The annual education conference brought together public and private education, Indian and international delegates, and academe, industry, and government. While the pursuit of quality was a theme running through the conference, sessions touched on issues including international partnerships and collaborative research, distance and online education, and whether India could one day become a global education hub.
One face notably missing from the two-day meeting was that of Kapil Sibal, who was, until a week ago, India's minister in charge of higher education. Amid a widespread cabinet shakeup, Mr. Sibal lost his post as minister for human-resource development, although he remains in the cabinet, continuing his work overseeing telecommunications issues.
Many observers here believe scandal within the telecommunications sector had distracted Mr. Sibal, who took over in 2009 with an ambitious reform agenda, from his education efforts. Measures he championed to revamp higher-education regulation and to open India to foreign university campuses have stalled in Parliament.
Nonetheless, over the past three years, Mr. Sibal has been a high-profile ambassador for Indian education abroad, traveling to the United States and elsewhere to promote increased academic collaboration. The Harvard-educated Mr. Sibal has tried to woo the Ivy League institutions to India, while at the same time enlisting international expertise to build up the country's nascent vocational-education sector. A series of high-level talks between Mr. Sibal and Secretary of State Hillary Rodham Clinton helped lead to a $10-million bilateral commitment to expand joint academic work.
Mr. Sibal may be gone, but his successors are giving every indication they will stay the course on his higher-education policies. In remarks opening the meeting Monday, the new junior minister for human-resource development, Shashi Tharoor, pledged action on the foreign-university bill and some 20 other pieces of higher-education legislation currently held up in Parliament, leading one conferencegoer to joke that Mr. Tharoor, a former United Nations under secretary general and Tufts University graduate, was "reading Kapil Sibal's speech."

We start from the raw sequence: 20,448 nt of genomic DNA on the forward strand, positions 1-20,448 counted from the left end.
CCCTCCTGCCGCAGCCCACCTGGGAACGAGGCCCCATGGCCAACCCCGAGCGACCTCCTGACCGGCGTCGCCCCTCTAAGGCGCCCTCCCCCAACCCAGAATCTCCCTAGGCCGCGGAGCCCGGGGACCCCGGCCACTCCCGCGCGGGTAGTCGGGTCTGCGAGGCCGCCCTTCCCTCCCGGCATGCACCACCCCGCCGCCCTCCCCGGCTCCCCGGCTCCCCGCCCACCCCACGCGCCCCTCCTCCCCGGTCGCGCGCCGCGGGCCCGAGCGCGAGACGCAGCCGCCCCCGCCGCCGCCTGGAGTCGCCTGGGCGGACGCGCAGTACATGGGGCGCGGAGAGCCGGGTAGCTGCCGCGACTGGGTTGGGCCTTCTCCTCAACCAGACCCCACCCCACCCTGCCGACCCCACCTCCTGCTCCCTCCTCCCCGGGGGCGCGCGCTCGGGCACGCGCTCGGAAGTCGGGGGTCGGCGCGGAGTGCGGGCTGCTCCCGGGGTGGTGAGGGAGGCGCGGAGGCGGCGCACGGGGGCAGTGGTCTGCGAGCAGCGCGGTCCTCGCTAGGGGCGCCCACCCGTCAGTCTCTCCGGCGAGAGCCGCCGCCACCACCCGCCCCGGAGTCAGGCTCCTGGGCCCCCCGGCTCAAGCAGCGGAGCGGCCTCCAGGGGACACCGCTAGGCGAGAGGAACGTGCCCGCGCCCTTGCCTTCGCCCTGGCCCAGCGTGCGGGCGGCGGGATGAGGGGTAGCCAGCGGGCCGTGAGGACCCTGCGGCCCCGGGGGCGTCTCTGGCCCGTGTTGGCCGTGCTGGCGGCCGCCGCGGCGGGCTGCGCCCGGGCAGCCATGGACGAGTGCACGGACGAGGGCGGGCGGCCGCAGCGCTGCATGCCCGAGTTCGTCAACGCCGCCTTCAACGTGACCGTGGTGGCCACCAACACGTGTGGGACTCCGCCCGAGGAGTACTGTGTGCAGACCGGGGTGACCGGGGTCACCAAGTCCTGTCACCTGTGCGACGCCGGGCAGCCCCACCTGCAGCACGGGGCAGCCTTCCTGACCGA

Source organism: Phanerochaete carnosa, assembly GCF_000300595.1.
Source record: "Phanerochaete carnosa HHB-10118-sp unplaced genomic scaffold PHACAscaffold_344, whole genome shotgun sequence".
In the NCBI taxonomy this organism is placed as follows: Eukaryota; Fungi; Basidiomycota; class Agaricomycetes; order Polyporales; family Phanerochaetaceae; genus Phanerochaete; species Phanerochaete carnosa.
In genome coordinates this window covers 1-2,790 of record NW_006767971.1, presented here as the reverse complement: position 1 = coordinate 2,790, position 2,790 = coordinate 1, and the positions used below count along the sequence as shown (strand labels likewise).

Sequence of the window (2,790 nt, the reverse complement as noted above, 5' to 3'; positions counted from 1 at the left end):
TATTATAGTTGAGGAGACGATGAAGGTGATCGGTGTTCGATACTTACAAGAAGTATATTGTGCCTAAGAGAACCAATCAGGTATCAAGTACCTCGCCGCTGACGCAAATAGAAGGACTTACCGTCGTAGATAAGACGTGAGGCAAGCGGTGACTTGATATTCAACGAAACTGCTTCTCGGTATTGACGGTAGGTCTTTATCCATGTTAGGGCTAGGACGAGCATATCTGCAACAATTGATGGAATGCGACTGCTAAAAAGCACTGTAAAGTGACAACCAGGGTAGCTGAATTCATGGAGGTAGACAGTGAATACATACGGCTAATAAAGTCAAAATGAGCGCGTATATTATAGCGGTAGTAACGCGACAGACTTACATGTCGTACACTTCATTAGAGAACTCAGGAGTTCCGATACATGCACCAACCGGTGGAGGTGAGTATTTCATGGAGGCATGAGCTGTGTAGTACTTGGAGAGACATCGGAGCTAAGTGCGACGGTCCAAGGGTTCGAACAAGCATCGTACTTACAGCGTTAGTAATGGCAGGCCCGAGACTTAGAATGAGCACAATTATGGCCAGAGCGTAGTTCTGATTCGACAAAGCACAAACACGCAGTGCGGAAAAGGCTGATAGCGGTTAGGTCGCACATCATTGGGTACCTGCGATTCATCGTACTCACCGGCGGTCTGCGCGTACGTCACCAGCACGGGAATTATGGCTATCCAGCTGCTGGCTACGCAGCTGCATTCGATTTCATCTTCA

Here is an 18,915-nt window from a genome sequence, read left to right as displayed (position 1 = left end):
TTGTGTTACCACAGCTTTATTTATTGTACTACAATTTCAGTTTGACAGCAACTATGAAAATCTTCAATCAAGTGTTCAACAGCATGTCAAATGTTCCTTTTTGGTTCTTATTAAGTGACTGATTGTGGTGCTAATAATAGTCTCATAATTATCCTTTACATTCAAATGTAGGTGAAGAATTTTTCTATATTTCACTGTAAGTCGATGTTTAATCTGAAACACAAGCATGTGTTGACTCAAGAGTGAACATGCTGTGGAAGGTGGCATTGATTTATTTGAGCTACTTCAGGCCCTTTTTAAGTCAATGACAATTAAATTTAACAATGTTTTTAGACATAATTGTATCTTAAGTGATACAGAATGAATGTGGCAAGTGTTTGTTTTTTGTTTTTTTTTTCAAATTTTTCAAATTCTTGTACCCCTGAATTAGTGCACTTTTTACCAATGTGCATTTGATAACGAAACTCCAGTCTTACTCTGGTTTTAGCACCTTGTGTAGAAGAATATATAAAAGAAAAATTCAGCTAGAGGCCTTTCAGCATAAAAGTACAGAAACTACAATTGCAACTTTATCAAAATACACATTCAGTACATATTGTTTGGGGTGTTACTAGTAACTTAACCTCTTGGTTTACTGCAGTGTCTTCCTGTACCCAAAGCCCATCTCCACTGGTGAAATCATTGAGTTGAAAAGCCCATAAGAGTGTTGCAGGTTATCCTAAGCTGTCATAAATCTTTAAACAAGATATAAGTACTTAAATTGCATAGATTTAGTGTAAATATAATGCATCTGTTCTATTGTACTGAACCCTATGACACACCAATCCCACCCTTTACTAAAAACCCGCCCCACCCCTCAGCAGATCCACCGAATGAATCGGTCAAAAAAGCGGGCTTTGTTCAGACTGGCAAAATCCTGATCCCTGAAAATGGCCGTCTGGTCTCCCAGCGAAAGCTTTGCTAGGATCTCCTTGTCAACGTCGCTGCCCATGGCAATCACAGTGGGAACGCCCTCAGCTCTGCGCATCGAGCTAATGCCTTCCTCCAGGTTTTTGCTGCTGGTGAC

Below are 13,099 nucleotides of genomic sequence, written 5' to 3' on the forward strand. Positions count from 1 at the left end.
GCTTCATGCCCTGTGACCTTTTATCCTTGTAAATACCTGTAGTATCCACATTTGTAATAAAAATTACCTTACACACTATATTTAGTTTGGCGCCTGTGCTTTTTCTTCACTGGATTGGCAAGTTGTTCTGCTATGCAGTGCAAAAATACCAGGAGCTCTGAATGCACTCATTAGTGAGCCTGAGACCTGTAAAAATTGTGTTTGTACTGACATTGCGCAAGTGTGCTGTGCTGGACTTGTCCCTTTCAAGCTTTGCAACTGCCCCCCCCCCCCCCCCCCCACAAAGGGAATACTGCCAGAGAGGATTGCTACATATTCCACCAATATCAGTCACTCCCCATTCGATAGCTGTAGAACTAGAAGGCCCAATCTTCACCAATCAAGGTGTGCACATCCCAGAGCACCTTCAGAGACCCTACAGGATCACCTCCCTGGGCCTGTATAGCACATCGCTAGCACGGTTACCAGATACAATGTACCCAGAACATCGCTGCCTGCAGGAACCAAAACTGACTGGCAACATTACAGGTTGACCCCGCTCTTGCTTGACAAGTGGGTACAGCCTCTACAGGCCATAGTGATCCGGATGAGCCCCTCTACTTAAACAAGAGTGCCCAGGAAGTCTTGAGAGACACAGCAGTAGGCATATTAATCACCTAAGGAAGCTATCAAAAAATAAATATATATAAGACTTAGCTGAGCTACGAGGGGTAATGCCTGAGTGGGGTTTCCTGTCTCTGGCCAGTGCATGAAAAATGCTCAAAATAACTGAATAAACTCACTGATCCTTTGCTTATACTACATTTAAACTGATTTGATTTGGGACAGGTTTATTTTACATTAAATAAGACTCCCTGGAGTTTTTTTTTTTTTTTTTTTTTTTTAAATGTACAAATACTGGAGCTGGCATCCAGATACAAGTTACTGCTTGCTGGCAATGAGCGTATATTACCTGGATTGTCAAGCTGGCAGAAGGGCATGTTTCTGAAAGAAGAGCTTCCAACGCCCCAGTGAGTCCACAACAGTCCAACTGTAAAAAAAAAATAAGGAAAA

Mr. Tharoor pledged to get the higher-education "reform agenda back on track," adding that, "for India to sustain its growth momentum and strengthen its competitiveness, a world-class higher-education system is an important prerequisite."
He tried to make the case for urgent action, echoing other speakers in sounding an alarm about the academic quality of graduates of Indian institutions. Many employers, he said, consider current graduates "not ready for prime time." And while the country's elite Indian Institutes of Technology and Indian Institutes of Management produce top-notch students, they are "islands in a sea of mediocrity."
India, Mr. Tharoor suggested, is undermining its competitiveness by remaining closed to foreign campuses. "Our national education policy in the past has remained out of step with the time. Whereas countries in the Middle East and China are going out of their way to woo foreign universities to set up campuses in their countries, India turned away many academic suitors who have come calling in recent years," he said.
Whether Mr. Tharoor and M.M. Pallam Raju, the new minister overseeing higher education, can succeed on the foreign-university bill and other measures where Mr. Sibal could not is an open question, given the political gridlock besetting India's Parliament.
"Everyone is saying they want change," said one attendee, Vasu K. Saksena, president of Manipal Global Education Services, a private education provider. "But change is very difficult to do."